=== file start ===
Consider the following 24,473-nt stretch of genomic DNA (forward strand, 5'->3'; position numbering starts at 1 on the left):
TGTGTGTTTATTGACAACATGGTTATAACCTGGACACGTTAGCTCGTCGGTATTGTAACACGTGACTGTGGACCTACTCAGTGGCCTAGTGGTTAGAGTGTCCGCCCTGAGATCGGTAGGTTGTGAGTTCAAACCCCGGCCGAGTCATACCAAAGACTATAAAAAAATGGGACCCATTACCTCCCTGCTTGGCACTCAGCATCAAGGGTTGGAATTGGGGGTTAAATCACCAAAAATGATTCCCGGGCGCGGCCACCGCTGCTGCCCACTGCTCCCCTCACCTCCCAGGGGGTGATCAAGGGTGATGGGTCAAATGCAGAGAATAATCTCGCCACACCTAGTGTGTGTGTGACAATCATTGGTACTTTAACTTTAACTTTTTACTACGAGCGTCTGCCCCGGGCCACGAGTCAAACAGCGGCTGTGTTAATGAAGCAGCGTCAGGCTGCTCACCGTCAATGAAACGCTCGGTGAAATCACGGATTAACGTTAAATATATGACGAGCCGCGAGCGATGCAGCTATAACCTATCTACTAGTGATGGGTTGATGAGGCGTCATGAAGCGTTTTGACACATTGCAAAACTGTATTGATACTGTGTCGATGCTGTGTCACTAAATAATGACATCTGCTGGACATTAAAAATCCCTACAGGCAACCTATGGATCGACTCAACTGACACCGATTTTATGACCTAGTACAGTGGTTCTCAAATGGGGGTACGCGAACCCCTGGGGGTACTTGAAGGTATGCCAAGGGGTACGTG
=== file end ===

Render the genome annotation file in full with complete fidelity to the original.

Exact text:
Consider the following 24,473-nt stretch of genomic DNA (forward strand, 5'->3'; position numbering starts at 1 on the left):
TGTGTGTTTATTGACAACATGGTTATAACCTGGACACGTTAGCTCGTCGGTATTGTAACACGTGACTGTGGACCTACTCAGTGGCCTAGTGGTTAGAGTGTCCGCCCTGAGATCGGTAGGTTGTGAGTTCAAACCCCGGCCGAGTCATACCAAAGACTATAAAAAAATGGGACCCATTACCTCCCTGCTTGGCACTCAGCATCAAGGGTTGGAATTGGGGGTTAAATCACCAAAAATGATTCCCGGGCGCGGCCACCGCTGCTGCCCACTGCTCCCCTCACCTCCCAGGGGGTGATCAAGGGTGATGGGTCAAATGCAGAGAATAATCTCGCCACACCTAGTGTGTGTGTGACAATCATTGGTACTTTAACTTTAACTTTTTACTACGAGCGTCTGCCCCGGGCCACGAGTCAAACAGCGGCTGTGTTAATGAAGCAGCGTCAGGCTGCTCACCGTCAATGAAACGCTCGGTGAAATCACGGATTAACGTTAAATATATGACGAGCCGCGAGCGATGCAGCTATAACCTATCTACTAGTGATGGGTTGATGAGGCGTCATGAAGCGTTTTGACACATTGCAAAACTGTATTGATACTGTGTCGATGCTGTGTCACTAAATAATGACATCTGCTGGACATTAAAAATCCCTACAGGCAACCTATGGATCGACTCAACTGACACCGATTTTATGACCTAGTACAGTGGTTCTCAAATGGGGGTACGCGAACCCCTGGGGGTACTTGAAGGTATGCCAAGGGGTACGTG